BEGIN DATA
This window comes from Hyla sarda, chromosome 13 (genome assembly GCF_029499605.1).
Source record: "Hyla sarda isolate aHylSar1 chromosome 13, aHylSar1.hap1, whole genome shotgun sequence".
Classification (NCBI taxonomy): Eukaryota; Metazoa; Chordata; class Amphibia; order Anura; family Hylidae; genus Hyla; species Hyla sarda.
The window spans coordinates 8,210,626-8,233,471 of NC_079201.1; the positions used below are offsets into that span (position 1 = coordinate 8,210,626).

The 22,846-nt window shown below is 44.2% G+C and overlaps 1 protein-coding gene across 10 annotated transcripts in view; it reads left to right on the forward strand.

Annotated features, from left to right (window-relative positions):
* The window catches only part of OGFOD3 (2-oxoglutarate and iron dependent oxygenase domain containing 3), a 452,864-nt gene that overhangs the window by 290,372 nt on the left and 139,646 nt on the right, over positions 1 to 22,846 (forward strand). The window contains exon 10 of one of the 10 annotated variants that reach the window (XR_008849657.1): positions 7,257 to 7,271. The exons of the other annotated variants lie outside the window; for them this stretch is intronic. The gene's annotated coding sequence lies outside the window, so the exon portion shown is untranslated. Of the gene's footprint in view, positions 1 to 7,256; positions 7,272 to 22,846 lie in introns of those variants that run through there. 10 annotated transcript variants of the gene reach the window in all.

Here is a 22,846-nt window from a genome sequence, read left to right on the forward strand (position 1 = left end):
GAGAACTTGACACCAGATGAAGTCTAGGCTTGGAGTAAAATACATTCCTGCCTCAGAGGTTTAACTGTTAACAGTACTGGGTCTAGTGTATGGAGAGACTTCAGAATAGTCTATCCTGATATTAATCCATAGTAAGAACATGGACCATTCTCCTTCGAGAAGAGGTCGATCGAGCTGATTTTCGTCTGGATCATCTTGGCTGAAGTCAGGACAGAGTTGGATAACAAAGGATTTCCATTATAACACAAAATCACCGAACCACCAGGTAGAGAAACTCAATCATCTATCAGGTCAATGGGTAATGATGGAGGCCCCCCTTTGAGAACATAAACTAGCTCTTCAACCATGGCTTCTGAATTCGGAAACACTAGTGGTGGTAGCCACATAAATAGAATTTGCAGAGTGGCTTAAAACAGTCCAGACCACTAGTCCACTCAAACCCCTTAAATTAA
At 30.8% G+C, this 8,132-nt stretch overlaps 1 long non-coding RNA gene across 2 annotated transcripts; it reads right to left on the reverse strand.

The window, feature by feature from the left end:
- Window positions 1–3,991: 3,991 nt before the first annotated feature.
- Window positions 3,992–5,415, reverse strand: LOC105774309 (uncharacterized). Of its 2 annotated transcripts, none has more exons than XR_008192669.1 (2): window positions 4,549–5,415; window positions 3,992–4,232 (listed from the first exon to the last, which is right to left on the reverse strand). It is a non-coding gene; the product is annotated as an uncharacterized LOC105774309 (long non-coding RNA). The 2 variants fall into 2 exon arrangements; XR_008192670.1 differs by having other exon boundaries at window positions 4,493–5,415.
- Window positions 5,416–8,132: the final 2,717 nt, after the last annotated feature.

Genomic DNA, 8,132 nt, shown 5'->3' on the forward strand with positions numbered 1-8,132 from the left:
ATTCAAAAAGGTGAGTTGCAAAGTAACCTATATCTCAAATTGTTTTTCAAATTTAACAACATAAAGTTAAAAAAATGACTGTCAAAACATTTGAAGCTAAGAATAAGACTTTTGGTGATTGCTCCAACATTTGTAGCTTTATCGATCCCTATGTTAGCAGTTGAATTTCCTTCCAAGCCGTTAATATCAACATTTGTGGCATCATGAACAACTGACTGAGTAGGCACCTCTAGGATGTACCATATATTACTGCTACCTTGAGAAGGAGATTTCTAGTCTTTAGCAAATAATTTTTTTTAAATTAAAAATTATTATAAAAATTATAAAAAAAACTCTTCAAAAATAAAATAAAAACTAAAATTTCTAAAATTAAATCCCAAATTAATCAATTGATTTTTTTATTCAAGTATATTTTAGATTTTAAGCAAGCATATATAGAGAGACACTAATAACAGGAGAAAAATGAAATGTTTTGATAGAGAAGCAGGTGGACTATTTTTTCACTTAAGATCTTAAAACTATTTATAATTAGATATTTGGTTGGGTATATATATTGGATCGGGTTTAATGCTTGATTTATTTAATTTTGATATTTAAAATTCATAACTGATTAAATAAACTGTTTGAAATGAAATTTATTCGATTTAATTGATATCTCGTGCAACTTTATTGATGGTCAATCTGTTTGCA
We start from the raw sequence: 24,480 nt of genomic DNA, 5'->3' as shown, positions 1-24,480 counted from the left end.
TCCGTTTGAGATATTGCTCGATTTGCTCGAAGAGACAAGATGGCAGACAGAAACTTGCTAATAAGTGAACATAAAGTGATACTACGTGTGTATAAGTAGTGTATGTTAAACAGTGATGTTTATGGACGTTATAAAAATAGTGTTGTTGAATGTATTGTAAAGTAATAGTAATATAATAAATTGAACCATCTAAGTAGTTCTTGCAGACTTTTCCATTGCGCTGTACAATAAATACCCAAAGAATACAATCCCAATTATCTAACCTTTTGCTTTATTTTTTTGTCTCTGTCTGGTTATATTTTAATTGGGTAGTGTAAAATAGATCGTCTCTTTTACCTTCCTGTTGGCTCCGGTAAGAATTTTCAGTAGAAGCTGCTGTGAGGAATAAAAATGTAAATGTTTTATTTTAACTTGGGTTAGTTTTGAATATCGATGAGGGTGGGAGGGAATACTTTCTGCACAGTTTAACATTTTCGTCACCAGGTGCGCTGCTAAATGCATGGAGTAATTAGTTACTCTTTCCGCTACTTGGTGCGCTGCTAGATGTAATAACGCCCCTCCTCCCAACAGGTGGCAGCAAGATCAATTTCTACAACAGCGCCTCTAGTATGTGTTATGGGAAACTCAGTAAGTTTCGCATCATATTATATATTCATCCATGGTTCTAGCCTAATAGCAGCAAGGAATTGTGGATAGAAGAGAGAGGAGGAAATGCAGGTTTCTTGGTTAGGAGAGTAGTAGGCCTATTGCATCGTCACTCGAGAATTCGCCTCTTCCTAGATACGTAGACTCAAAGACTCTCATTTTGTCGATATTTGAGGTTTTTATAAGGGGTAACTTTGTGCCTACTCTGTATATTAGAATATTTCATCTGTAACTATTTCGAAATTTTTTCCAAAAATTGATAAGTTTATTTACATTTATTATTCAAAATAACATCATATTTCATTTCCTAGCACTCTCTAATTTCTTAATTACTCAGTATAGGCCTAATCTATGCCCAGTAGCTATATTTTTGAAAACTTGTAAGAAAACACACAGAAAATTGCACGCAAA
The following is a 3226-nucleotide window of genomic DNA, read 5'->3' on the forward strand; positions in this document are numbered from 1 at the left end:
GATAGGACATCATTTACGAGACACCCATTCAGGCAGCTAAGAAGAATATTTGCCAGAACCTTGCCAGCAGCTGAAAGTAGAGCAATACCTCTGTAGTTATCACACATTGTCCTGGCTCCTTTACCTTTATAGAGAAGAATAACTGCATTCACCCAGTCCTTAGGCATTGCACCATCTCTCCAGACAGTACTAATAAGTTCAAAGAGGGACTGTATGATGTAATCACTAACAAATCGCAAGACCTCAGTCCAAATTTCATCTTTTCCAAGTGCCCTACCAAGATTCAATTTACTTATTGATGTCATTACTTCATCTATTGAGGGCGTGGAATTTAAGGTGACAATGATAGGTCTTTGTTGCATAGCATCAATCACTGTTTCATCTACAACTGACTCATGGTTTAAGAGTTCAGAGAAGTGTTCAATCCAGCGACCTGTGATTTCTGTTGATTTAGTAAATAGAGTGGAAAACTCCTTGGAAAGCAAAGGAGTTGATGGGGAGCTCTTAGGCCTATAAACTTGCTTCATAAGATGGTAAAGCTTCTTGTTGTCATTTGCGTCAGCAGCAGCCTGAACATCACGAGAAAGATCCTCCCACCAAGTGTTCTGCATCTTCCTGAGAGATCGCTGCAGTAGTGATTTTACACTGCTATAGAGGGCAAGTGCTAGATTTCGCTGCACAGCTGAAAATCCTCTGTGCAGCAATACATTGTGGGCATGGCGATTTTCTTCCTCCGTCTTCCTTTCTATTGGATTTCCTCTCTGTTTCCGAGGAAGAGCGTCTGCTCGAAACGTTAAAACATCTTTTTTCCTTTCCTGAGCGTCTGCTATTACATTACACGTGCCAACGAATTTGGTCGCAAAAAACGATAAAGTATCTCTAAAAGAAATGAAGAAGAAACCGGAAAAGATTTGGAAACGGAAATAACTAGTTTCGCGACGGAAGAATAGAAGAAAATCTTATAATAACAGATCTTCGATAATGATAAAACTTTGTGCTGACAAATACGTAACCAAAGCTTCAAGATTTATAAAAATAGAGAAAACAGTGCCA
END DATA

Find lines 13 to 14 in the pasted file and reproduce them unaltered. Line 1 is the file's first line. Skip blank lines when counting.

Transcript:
- Window positions 3,992–5,415, reverse strand: LOC105774309 (uncharacterized). Of its 2 annotated transcripts, none has more exons than XR_008192669.1 (2): window positions 4,549–5,415; window positions 3,992–4,232 (listed from the first exon to the last, which is right to left on the reverse strand). It is a non-coding gene; the product is annotated as an uncharacterized LOC105774309 (long non-coding RNA). The 2 variants fall into 2 exon arrangements; XR_008192670.1 differs by having other exon boundaries at window positions 4,493–5,415.
- Window positions 5,416–8,132: the final 2,717 nt, after the last annotated feature.